360 Degrees Hip-Hop: Masta X Kid on Becoming the Master
From break-dancer to graffiti artist to DJ, Masta X Kid, has explored all that is hip-hop.
“I was just X-Kid for years and years until 2013 when the band Green Day came out with a song called ‘X-Kid’ and wiped out my social media presence, so I changed to Masta X-Kid,” explains the Portland native. The name itself encompasses much of the universe in which he lives—nodding its head to his hip hop playfulness (the kid part of the name), as well as the “masta” part, the allusion to the wisdom and old-school knowledge of his game.
And, what are exactly are those old-school elements? For those who not around in the 80’s for the birth of hip-hop, let’s break it down a bit:
Dancing: “Hip-hop started out as being part of something bigger than yourself and creating community, so the dance part is really important to me,” says Kid.
He has been moving, grooving and performing since he was five years old, but he did not get into hip-hop until the 90s. Once he did, put out the welcome mat because found his home in the music scene. At first, he admits it was about the allure of fame, but today he’s affecting positive change. Now, Kid calls himself an activist for stopping street violence. By being a conscious artist and using the drive to dance, he motivates others to do the same. At his upcoming show in Medford at Johnny B’s, there will be: “a high-energy performance with body pulsating music and lyrical content to stimulate the imagination.”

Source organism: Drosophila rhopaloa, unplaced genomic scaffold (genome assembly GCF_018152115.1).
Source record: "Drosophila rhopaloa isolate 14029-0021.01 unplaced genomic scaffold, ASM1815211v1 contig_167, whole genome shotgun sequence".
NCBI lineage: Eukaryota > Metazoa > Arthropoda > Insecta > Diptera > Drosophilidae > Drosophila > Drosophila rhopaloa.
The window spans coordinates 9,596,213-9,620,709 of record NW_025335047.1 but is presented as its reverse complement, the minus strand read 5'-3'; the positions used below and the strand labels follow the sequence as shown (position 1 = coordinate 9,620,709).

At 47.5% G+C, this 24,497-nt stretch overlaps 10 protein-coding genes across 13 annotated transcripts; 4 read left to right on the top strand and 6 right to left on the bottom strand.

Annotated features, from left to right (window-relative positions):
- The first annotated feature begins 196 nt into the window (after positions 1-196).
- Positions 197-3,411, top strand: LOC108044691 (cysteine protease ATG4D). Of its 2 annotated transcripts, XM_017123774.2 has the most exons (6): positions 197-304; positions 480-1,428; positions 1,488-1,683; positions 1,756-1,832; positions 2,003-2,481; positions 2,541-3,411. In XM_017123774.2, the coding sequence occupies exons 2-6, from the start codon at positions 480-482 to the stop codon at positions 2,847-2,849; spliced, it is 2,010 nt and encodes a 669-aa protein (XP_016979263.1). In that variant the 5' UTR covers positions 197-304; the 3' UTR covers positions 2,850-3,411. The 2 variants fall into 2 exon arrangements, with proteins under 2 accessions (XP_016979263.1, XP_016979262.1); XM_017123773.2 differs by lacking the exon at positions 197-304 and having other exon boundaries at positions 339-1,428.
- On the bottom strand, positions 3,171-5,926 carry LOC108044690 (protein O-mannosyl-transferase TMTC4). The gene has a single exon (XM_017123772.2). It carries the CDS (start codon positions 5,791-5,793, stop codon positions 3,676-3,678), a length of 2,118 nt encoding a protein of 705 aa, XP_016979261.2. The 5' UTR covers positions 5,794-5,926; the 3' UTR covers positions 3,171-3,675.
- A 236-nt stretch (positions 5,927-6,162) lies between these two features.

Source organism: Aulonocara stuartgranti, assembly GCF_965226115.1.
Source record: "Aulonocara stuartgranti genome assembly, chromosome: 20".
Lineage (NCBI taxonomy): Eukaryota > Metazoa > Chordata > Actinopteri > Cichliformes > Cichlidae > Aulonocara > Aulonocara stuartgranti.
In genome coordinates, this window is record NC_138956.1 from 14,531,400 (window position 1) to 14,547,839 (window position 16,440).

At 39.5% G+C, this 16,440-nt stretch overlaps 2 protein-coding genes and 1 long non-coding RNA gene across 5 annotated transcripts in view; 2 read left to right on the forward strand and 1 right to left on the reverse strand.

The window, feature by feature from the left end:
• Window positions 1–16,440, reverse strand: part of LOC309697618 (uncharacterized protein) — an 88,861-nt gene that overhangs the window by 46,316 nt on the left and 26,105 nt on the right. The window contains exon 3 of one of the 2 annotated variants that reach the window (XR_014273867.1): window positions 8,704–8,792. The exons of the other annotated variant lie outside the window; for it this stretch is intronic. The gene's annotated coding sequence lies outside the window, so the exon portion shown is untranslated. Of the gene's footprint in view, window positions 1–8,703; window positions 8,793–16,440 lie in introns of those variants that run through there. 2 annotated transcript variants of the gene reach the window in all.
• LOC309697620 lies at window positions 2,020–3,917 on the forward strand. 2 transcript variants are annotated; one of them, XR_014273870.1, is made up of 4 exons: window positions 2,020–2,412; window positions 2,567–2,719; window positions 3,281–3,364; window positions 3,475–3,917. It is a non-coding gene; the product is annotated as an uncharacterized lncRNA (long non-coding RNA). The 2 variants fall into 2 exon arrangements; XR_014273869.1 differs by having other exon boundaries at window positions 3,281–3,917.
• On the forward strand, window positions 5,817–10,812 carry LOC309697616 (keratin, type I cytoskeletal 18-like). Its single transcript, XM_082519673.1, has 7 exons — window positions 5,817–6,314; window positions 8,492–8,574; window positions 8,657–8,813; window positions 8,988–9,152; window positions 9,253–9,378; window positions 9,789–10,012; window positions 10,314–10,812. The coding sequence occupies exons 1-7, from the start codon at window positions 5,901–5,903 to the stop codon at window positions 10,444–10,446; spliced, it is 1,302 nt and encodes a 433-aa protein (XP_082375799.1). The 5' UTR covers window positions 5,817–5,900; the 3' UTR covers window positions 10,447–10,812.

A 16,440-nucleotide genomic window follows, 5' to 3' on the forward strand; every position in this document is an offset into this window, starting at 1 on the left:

Second element of Masta X-Kid’s old-school charm: Street Art: “I’m an artist. I deal with watercolors and I like to create art pieces that go along with the music,” Kid explains.
Hip-hop and street art are like two speakers in a boom box. The artists have something to say, and hearing it and seeing it makes it hard to deny. Kid believes that the more intelligent the lyrics, the more the hip-hop artists are being pushed out of the industry. When asked if there are still venues to perform at, he said speaking as an event promoter, “there are.” Radio stations and labels may be targeting younger and younger kids with more mainstream unconscious artists, Kid explains but there is: “A strong movement of underground conscious artists out there.”
In fact, performing on the Starduster Tour in addition to Masta X Kid are: Playboy Beav, Jaws Atak, Holographic Girl, and Kamaki Stone.
Holographic Girl from Grants Pass is one of the only female hip-hop artists locally. She says, “I got a lot of haters when I first started. I had one girl take the mic out of my hand, but I thrive on that. My music is based on my struggles.”
Third. Beat Boxing: Vocal percussion and turning one’s voice into whatever instrument one wants is something people expect from hip-hop. They will not be disappointed with the Starduster lineup. Kid still beat boxes. Jaws Atak from Ashland, known for his rap battles, will be in the house performing too.
Four. Disk Jockeying: You don’t need a record or a turntable any more, but the spirit of the disc jockey lives on today in hip-hop. Masta X Kid sometimes travels with one. Not on this tour but the art of incorporating spontaneous sounds like audience members or street noises add to the vibe of the show. Hip-hop is about keeping it real.
Holographic Girl says, “Bring your vibe hard, and be who you are.”
And, finally, fifth. Participation: Hip-hop is about showing up.
You gotta be there or stay unaware. Grab your friends and go, or get dissed ‘cause you didn’t show. You can’t make things better if you too afraid to put on a sweater and get to Johnny B’s. Word up!
Starduster Tour with Masta X Kid
9 pm, Saturday, October 13
Johnny B’s, 120 E 6th St., Medford